Wednesday, January 28, 2009


State senators swept ahead with the impeachment trial of Illinois Gov. Rod R. Blagojevich on Tuesday, hearing testimony from an FBI agent who said secret wiretaps recorded the governor calling President Obama‘s vacant U.S. Senate seat a “golden” opportunity to make money.

For the first time, FBI recordings were played of the governor himself. Investigators say he was attempting to pressure a racetrack owner for campaign contributions in exchange for signing legislation that would benefit the horse-racing industry. On the tinny recordings, Mr. Blagojevich never mentions money, but discusses a future fundraising event and his wish to “start picking some dates to do a bill signing.”

Absent from the Senate proceedings was the media-savvy governor, who continued his public relations campaign in New York City, holding court in at least a dozen press interviews to proclaim his innocence. He called the trial “fixed” and claimed prosecutors are using snippets from the audiotapes out of context.

“There’s all kinds of things people say that are taken out of context, not given a full context, that can be twisted and sound not so good,” the governor said on Fox News’ morning show.

While FBI special agent Daniel Cain did not address context during his testimony in the ornate Senate chamber, he testified repeatedly that Mr. Blagojevich accurately was quoted in a 76-page affidavit filed when the governor was arrested Dec. 9 on federal corruption charges.

Opening the second day of the impeachment trial, Mr. Cain concurred that the governor said on the tapes that Mr. Obama’s Senate seat was an “[expletive] valuable thing, you just don’t give it away for nothing.” He also said Mr. Blagojevich said, “I’ve got this thing and it’s [expletive] golden, and uh, uh I’m just not giving it up for [expletive] nothing.”

Prosecutor David Ellis asked the agent whether the governor also said: “I want to make money,” a quote from the affidavit.

“Yes,” Mr. Cain said.

Mr. Ellis spent much of the day working through the affidavit, often one paragraph at a time. The sworn affidavit says Mr. Blagojevich sought to trade the Senate seat for a Cabinet or ambassadorial position in the Obama administration, or a high-paying job for himself and his wife.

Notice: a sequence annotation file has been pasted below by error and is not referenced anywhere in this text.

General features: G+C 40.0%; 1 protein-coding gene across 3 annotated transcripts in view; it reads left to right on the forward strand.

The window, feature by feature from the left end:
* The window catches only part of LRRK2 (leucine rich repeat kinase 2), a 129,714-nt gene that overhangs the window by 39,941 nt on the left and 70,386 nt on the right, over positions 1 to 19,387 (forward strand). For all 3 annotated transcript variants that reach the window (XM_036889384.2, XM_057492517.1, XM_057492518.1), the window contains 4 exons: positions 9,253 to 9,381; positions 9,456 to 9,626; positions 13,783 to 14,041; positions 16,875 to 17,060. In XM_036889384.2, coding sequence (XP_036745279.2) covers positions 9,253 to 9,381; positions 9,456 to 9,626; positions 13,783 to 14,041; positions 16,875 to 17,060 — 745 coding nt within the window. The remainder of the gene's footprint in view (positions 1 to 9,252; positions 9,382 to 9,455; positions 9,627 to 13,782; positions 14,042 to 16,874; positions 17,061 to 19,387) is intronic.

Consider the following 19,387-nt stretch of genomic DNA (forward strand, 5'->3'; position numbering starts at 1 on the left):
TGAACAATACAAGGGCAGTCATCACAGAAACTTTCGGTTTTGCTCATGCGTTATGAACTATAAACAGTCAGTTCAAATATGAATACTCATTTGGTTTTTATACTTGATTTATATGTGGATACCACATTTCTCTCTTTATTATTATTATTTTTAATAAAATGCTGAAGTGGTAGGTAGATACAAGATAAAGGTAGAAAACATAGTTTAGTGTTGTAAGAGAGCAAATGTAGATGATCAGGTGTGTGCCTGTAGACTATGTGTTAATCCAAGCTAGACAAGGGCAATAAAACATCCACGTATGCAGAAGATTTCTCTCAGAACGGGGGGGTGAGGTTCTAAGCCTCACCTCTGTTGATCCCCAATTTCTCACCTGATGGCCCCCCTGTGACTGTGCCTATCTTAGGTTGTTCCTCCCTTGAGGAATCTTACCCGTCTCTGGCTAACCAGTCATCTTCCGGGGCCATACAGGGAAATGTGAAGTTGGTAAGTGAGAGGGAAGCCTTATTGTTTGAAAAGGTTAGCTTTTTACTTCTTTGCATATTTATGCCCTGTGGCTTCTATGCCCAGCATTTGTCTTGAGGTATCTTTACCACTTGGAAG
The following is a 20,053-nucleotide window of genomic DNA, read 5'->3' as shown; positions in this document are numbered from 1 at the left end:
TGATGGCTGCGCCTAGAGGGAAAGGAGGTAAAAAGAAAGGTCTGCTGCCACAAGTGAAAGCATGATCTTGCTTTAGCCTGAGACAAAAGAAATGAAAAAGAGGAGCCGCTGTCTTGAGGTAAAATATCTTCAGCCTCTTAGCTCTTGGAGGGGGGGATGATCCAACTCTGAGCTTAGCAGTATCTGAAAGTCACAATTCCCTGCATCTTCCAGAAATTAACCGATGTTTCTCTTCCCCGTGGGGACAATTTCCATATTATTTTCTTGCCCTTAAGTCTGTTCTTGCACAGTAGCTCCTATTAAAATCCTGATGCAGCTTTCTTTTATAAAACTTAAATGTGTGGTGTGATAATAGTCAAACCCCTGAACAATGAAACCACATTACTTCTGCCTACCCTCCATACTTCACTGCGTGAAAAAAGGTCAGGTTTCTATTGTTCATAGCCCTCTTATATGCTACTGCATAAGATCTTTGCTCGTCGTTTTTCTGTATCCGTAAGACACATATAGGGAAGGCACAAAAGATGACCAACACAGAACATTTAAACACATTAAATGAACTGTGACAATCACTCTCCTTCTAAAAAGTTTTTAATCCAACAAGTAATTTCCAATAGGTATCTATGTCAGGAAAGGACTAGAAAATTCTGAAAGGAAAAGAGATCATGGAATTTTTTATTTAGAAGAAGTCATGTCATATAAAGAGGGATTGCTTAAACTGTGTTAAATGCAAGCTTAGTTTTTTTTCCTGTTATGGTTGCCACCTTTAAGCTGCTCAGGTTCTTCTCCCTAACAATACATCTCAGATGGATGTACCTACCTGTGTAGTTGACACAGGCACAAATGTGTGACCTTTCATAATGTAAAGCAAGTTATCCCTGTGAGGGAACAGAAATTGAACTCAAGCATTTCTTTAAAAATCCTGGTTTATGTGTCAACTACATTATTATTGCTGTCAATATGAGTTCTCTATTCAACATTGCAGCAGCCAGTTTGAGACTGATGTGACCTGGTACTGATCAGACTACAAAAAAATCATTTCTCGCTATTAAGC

The governor said before Mr. Obama’s elections that “the trick is how do you conduct indirectly a negotiation” for the Senate seat, according to the affidavit. Of Mr. Obama, Mr. Blagojevich said he wasn’t going to just give this “[expletive] his senator. [Expletive] him. For nothing? [Expletive] him.”

While the governor does not deny making the comments, he said on Tuesday that he did nothing illegal.

“In the end, a lot of it was talk and exploring ideas,” he told the Associated Press. “I never, ever intended to violate any criminal law.”

On Fox News, he was asked how a statement like “I want to make money” could be taken out of context. “Well, let me say this: If that was said, that’s subject to many interpretations. That could mean I want them to help us pass health care; I want them to help us pass a jobs bill; I want them to help us hold the line on taxes.”

The prosecution said the four brief tapes played in the Senate on Tuesday illustrated how the governor and his associates pressured a racetrack owner to donate money to the Democratic governor’s re-election campaign before new ethics rules took effect. Twice, Mr. Blagojevich is heard asking his brother to confirm that the contribution will be made “before the end of the year.”

In another excerpt, the governor strategizes about the best way to pressure the racetrack owner into coming up with the money he had promised to donate.

“I’ll call him and say yeah, we’ll, and we want to do an event down … downstate,” Mr. Blagojevich told his former chief of staff, Lon Monk. “We wanna do it and hope, hope to do this so we can get together and start picking some dates to do a bill signing? Right?”

This month, the Illinois House voted 117-1 to impeach Mr. Blagojevich - the only “no” came from his sister-in-law - and at least 40 of the 59 sitting senators must vote to remove the governor, which would be a first for Illinois. While he has not yet been indicted on criminal charges, the governor’s Senate trial also revolves around allegations that he tried to have Chicago Tribune editorial writers fired, threatened to deny money for children’s health care unless a hospital executive contributed to his campaign fund, and sought to elicit contributions in exchange for state services.

The 52-year-old governor on Tuesday sidestepped a question on whether he’ll abide by the Senate’s decision.

“I’ll respect the law and the Constitution and the rules,” he said, “and whether or not there are legal remedies to pursue beyond this we haven’t really discussed … but I’m not going to rule out what some of those options might be.”

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